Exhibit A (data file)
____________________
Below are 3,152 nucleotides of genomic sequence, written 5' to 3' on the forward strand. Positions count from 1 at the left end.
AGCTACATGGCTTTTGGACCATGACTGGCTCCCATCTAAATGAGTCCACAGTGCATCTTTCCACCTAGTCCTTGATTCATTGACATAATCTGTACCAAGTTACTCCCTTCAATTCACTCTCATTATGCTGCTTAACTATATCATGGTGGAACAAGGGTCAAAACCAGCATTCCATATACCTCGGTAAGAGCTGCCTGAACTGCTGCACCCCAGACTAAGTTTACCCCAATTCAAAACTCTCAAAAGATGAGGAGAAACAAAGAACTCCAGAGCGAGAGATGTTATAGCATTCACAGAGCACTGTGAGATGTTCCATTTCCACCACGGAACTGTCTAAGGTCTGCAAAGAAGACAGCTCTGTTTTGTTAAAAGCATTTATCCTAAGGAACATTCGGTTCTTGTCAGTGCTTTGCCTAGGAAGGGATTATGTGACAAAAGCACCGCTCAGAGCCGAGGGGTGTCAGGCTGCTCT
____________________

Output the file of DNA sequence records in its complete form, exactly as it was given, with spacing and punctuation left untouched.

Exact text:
Below are 3,152 nucleotides of genomic sequence, written 5' to 3' on the forward strand. Positions count from 1 at the left end.
AGCTACATGGCTTTTGGACCATGACTGGCTCCCATCTAAATGAGTCCACAGTGCATCTTTCCACCTAGTCCTTGATTCATTGACATAATCTGTACCAAGTTACTCCCTTCAATTCACTCTCATTATGCTGCTTAACTATATCATGGTGGAACAAGGGTCAAAACCAGCATTCCATATACCTCGGTAAGAGCTGCCTGAACTGCTGCACCCCAGACTAAGTTTACCCCAATTCAAAACTCTCAAAAGATGAGGAGAAACAAAGAACTCCAGAGCGAGAGATGTTATAGCATTCACAGAGCACTGTGAGATGTTCCATTTCCACCACGGAACTGTCTAAGGTCTGCAAAGAAGACAGCTCTGTTTTGTTAAAAGCATTTATCCTAAGGAACATTCGGTTCTTGTCAGTGCTTTGCCTAGGAAGGGATTATGTGACAAAAGCACCGCTCAGAGCCGAGGGGTGTCAGGCTGCTCT